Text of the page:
White Collar Crime: What Is It?
White collar crime is a generic term. It refers to any of a huge range of offenses often performed with pen (or computer) and paper, as opposed to material objects such as drugs or guns. White collar crime is to be contrasted with offenses dependent upon application or threat of physical force or violence. Accusations of white collar crime typically allege deceit, concealment, or violations of trust. White collar crimes encompasse diverse areas such as fraud, bribery, ponzi schemes, insider trading, embezzlement, cybercrime, copyright infringement, money laundering, identity theft, tax evasion, tax fraud, and forgery. Crimes relating to the environment, such as water pollution, are also often classified as white collar crimes.
In many instances, white collar crimes violate both New Jersey and federal law. A principal tool of white collar crimes is documents, including of course, electronic documents. That is one way to help distinguish white collar crimes from “street crimes.” Accusations of white collar crime often arise in the context of employment or political office.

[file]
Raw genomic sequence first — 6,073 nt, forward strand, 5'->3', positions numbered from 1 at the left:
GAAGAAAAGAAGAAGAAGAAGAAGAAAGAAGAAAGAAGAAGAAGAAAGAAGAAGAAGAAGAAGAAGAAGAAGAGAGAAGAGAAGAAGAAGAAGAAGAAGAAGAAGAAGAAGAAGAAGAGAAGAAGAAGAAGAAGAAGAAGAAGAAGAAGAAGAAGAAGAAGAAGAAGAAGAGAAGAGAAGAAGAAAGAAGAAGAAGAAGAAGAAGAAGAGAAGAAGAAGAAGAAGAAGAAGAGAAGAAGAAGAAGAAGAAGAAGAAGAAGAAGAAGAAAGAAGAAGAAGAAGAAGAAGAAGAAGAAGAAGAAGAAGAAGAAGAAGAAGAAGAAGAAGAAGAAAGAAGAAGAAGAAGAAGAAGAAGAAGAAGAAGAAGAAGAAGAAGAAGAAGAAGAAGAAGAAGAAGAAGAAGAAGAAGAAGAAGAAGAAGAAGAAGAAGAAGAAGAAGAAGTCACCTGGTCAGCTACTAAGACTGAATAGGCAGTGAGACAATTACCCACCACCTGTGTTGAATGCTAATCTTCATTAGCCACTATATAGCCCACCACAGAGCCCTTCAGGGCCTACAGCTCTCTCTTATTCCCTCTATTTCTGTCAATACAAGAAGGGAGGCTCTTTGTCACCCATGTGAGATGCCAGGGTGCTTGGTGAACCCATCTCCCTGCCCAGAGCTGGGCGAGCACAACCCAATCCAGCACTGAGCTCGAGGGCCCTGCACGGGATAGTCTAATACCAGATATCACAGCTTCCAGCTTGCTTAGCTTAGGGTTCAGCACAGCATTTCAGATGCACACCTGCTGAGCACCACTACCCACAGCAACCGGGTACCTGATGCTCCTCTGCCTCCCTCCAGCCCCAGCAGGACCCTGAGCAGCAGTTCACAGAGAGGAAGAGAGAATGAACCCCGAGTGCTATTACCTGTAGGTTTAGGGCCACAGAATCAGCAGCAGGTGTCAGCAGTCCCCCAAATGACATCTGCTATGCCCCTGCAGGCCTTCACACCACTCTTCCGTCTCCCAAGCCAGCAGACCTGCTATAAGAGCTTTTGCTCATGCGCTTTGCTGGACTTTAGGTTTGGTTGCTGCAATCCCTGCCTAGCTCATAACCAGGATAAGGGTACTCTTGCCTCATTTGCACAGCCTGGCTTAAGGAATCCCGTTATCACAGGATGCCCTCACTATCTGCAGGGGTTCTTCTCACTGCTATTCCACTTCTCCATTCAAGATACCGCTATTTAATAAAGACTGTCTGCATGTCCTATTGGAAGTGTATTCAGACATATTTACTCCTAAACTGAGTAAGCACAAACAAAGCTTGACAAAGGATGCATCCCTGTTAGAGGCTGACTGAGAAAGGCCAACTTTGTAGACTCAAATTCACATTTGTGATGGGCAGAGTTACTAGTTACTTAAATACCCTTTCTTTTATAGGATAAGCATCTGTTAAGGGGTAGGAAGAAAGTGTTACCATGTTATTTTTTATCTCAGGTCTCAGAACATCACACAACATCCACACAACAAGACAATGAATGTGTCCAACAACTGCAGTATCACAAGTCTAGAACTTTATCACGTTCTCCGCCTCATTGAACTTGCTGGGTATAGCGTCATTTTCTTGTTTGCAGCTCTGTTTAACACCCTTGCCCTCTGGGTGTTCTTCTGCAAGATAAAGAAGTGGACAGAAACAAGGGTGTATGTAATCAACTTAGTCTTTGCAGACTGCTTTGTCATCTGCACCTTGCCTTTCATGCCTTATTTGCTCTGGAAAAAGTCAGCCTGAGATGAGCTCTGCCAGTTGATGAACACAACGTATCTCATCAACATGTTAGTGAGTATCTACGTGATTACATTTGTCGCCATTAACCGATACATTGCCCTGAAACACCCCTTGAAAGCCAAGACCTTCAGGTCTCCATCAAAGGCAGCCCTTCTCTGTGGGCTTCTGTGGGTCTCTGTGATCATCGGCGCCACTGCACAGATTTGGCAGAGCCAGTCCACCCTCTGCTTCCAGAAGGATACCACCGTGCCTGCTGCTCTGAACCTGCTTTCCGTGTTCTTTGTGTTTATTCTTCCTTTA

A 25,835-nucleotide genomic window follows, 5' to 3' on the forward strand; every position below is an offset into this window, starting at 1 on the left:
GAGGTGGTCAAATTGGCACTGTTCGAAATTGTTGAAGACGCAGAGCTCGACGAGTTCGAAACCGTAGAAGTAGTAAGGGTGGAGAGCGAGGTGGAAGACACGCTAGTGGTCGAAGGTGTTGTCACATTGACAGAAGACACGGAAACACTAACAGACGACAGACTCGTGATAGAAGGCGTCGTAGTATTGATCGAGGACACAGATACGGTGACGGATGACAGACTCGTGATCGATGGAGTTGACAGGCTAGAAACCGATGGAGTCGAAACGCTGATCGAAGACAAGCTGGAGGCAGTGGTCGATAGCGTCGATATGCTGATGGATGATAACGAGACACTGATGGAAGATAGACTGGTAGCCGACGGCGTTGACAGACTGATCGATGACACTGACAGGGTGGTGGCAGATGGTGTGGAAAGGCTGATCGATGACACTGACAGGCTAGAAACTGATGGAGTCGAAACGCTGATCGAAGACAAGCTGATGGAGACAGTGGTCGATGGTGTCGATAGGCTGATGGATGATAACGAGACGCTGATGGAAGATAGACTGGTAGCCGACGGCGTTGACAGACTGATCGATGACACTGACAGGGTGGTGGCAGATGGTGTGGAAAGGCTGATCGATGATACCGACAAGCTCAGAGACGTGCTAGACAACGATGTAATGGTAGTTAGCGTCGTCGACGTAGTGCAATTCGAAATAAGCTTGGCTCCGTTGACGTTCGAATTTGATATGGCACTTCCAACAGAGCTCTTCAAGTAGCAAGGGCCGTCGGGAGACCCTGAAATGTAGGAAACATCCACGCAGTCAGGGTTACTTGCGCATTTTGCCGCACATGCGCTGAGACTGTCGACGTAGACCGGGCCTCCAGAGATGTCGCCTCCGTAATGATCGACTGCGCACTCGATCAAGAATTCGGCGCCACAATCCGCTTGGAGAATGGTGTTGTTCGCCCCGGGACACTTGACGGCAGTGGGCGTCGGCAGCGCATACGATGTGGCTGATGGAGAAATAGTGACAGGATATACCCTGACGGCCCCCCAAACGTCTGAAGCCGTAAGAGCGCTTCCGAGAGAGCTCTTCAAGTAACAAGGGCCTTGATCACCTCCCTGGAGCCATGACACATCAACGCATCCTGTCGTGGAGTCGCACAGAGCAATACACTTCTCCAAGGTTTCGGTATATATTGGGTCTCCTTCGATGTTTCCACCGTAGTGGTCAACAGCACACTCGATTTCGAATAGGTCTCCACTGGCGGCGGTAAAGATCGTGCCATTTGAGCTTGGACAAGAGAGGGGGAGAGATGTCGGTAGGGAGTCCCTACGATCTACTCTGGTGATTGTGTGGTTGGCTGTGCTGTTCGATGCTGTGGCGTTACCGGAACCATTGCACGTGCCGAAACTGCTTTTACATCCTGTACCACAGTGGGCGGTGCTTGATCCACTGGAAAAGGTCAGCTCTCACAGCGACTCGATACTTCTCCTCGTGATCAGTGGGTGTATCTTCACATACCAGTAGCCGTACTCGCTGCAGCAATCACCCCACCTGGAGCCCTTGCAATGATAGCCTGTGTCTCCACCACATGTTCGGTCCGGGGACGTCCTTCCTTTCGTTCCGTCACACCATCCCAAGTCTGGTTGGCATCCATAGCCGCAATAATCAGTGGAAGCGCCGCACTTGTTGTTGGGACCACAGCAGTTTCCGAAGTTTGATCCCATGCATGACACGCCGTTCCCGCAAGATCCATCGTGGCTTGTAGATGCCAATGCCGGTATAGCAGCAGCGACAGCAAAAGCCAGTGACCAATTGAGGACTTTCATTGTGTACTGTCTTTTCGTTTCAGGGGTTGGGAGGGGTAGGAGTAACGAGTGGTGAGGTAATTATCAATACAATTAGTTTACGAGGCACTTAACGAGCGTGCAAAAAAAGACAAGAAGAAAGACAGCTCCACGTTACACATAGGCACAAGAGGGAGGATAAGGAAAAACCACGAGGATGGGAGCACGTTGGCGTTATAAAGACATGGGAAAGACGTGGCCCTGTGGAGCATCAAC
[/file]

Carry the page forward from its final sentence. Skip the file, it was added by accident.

New Jersey Crimes Versus Federal Crimes:
Some white collar crimes are defined exclusively by the New Jersey Legislature, and have no federal counterpart. Cases involving those crimes will be heard in the Superior Court of New Jersey. Conversely, other white collar crimes are defined exclusively by Congress. If those cases arose in New Jersey, they will be heard in the United States District Court for the District of New Jersey.
Many white collar crimes involve violations of both New Jersey and federal law. Courses of activity prohibited by both the New Jersey Legislature and Congress will never be worded identically. The reason for this is that the United States Constitution requires some Constitutional basis for federal jurisdiction. Thus the federal law must be defined in a way that satisfies that constitutional basis. The New Jersey Constitution imposes no such requirement. Where a course of activity violates both New Jersey and federal law, the prosecutions can proceed in both New Jersey and federal courts. The Supreme Courts of both the United States and New Jersey say that these separate prosecutions do not violate Constitutional prohibitions against double jeopardy.